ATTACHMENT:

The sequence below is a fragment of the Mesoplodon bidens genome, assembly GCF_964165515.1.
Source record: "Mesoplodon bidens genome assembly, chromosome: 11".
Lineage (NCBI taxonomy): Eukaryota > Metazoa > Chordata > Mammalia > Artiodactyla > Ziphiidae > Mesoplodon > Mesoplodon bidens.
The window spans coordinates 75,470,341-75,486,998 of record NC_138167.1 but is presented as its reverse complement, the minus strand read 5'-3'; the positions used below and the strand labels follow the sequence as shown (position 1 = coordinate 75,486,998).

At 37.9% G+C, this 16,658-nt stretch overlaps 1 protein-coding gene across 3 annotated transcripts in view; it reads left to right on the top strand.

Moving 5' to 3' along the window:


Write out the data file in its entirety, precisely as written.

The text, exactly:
The sequence below is a fragment of the Mesoplodon bidens genome, assembly GCF_964165515.1.
Source record: "Mesoplodon bidens genome assembly, chromosome: 11".
Lineage (NCBI taxonomy): Eukaryota > Metazoa > Chordata > Mammalia > Artiodactyla > Ziphiidae > Mesoplodon > Mesoplodon bidens.
The window spans coordinates 75,470,341-75,486,998 of record NC_138167.1 but is presented as its reverse complement, the minus strand read 5'-3'; the positions used below and the strand labels follow the sequence as shown (position 1 = coordinate 75,486,998).

At 37.9% G+C, this 16,658-nt stretch overlaps 1 protein-coding gene across 3 annotated transcripts in view; it reads left to right on the top strand.

Moving 5' to 3' along the window: